It’s a giant mobile-digital loan scandal. Like a tarantula’s, its web stretches outwards to Hong Kong, Singapore, Indonesia and China. In India, the reach is seen in several states such as Delhi, Maharashtra, Telangana, Haryana, Tamil Nadu, and Karnataka. Tens of thousands of borrowers are trapped in this net’s grip. Most were harassed, abused, and vilified, and some committed suicide. Hundreds of global and Indian companies, and thousands of thuggish recovery agents are involved in it.
Months after the scam was unearthed, the investigators were unable to put a figure on its size. In Telangana, contends Shikha Goel, Hyderabad’s Additional Commissioner of Police, ₹25,000 crore was involved, which included repeated loan deals. The state police froze ₹350 crore in 435 bank accounts. But this is only the tip of an iceberg. As the central enforcement directorate and states’ criminal investigation departments get into the act, the numbers can be five to 10 times higher.
The masterminds of the deathly rip-off are Chinese nationals, young globetrotters in their late twenties and early thirties, based in China and India. At present, five Chinese and 36 Indians are behind bars. The former include the brains behind the pains of the borrowers, and their families and friends. The 27-year-old Zhu Wei (Lambo), who was arrested at the Delhi International Airport, heads a few global companies that were involved in the fraudulent loans.
Blame it on COVID-19, which led to the loss of millions of jobs, salary cuts and delayed payments. Caught in a vicious cycle, many hungrily and desperately scrounged for help. Voila! There were hundreds of digital-mobile loan apps willing to extend money in a jiffy. A consultant in Telangana says that her first loan of ₹2,500 was transferred in 10 minutes – “no hassles, no documentation, just a few clicks to send photographs of Aadhar and PAN, followed by a live selfie.”
At this stage, the typical human traits related to desperation, greed and unusual confidence kicked in. The money was easy to get, the interest rates were high at 20 to 50 per cent, calculated on a daily or weekly basis. Fascinated by the ease of getting money, many borrowed recklessly. They took small amounts, but from as many as 50 apps. The 24-year-old Kirni Monika, who consumed poison and died, got ₹5,000 each from 55 of them. Her outstanding including interest shot up.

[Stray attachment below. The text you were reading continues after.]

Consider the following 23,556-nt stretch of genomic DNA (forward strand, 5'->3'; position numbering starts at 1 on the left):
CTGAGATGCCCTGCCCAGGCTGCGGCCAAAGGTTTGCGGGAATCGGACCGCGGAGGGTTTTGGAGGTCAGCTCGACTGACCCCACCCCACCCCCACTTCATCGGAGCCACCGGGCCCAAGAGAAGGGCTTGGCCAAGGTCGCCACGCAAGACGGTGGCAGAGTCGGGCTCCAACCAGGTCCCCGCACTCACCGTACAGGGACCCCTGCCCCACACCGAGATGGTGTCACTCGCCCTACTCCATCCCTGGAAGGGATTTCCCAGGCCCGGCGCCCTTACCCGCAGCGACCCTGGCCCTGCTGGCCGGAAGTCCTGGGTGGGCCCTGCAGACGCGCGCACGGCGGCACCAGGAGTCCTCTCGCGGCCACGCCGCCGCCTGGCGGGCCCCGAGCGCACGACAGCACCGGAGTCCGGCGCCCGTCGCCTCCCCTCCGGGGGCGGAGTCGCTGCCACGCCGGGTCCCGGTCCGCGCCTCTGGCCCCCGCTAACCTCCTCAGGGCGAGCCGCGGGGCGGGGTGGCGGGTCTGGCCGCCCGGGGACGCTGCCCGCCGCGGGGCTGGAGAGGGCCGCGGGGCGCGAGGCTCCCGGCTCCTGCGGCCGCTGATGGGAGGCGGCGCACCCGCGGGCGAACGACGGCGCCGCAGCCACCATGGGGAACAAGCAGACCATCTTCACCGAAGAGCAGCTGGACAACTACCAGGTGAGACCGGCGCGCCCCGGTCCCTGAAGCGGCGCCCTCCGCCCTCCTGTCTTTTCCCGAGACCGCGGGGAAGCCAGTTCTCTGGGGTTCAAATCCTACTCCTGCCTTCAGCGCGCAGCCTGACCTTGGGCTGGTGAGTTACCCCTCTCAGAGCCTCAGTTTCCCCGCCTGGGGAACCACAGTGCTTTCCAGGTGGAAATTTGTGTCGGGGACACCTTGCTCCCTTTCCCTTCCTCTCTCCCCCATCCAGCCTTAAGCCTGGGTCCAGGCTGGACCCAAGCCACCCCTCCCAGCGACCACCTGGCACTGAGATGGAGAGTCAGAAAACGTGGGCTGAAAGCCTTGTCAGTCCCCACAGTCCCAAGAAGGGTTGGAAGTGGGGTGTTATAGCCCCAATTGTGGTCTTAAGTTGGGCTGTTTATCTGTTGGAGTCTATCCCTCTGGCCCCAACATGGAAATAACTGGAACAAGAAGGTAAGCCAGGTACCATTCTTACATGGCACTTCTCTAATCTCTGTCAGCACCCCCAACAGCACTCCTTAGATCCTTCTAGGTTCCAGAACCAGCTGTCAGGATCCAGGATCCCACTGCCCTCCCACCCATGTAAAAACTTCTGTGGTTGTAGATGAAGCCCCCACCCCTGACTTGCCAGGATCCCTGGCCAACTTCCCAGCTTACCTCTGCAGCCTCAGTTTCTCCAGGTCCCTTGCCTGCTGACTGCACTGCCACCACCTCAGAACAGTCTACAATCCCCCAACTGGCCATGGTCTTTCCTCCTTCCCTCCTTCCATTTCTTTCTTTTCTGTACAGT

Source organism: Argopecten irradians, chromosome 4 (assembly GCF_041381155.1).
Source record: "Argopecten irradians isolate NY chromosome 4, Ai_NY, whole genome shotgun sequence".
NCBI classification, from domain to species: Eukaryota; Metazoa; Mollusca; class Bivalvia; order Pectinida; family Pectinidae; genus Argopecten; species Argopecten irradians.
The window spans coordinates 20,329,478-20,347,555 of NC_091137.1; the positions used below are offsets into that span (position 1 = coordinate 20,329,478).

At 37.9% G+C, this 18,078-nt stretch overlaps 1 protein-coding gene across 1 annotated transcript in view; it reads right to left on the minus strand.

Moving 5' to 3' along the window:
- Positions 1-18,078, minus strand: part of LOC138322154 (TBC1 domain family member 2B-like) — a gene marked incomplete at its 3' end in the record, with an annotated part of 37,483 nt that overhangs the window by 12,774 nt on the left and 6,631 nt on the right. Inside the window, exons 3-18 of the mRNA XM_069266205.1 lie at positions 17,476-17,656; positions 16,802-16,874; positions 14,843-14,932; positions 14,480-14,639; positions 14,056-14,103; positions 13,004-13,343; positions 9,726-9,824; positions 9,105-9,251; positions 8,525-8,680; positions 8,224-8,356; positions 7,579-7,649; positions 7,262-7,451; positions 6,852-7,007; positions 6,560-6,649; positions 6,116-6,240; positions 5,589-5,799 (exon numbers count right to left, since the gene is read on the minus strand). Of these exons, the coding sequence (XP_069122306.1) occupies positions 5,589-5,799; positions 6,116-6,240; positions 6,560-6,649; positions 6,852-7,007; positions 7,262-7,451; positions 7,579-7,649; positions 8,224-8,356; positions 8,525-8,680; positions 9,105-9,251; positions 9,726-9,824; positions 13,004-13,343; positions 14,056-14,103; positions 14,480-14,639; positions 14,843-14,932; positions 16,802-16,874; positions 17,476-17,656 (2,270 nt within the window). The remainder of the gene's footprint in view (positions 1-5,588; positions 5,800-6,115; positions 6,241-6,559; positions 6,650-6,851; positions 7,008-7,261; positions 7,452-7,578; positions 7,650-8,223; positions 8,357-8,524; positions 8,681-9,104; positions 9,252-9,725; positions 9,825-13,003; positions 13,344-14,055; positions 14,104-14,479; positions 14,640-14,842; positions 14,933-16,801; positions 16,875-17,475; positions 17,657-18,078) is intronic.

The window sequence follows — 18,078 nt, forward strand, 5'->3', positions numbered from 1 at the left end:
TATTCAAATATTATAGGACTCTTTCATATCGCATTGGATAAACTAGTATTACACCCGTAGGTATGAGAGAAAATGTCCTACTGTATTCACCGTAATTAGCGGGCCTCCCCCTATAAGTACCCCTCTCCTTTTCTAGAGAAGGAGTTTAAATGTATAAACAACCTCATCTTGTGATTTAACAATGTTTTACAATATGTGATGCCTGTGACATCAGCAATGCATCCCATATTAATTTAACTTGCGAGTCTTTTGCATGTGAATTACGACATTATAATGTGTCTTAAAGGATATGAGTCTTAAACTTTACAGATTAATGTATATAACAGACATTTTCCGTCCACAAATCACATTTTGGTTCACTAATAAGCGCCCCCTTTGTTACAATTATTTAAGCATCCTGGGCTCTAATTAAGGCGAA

Others were careful; they borrowed and repaid on time, i.e. within six to seven days. But at some stage, they too got stuck, when they were unable to repay on time. Mumbai-based Prabhu Jeyabalan, 33, began his loan journey in March 2020, and easily paid back eight of them. However, in early December 2020, he was stuck with a ₹20,000 loan that he needed urgently, but could not repay. A similar thing happened with the Telangana-based consultant, who was mentioned earlier.
The borrowers didn’t realise the three tricky parts of the loans. The first was that although the money was easy, the interest rates were so high that they quickly totted up to unmanageable proportions. K Santosh, 36, who committed suicide, found that the interest on his principal amount of ₹51,000 was actually ₹50,000. KV Sunil, 28, too killed himself when his loan of tens of thousands of rupees became a non-payable amount of ₹2,00,000. The interest meter seemed unstoppable.
Second, many were caught in an initial-cozy, later-shattering debt cycle. As they repaid the loans several times within the stipulated six to 15 days, they felt comfortable. Little did they think that they would fail to do so for extraneous reasons! They were completely unprepared for such a situation. The third was the inevitable debt trap. Borrowers were asked to repay existing loans through fresh ones from other loan apps. This led to a never-ending and constricting web of loans.
However, the borrowers had no clue about the trauma they would face as defaulters. Threats, abuses, blackmail, and forged documents were used by the recovery agents of these loan apps. Outlook Money accessed screenshots of dozens of WhatsApp texts sent to the recipients. On the last repayment day, a borrower was told that “today is the last due date.” If she didn’t pay, she was informed: “you will be charged penalty,” and “you won’t be eligible to take a loan again from any Non-Banking Financial Corporation (NBFC).”
Defaulters received intimidating texts that they would be shamed in front of their families, colleagues and friends. When people downloaded the apps, they unwittingly gave permission to the lenders to access information stored on their mobiles. This included contact lists and other Internet activities like shopping and banking details. Borrowers got screenshots of their contact lists, along with coercive messages that the latter will know about their so-called misdeeds.
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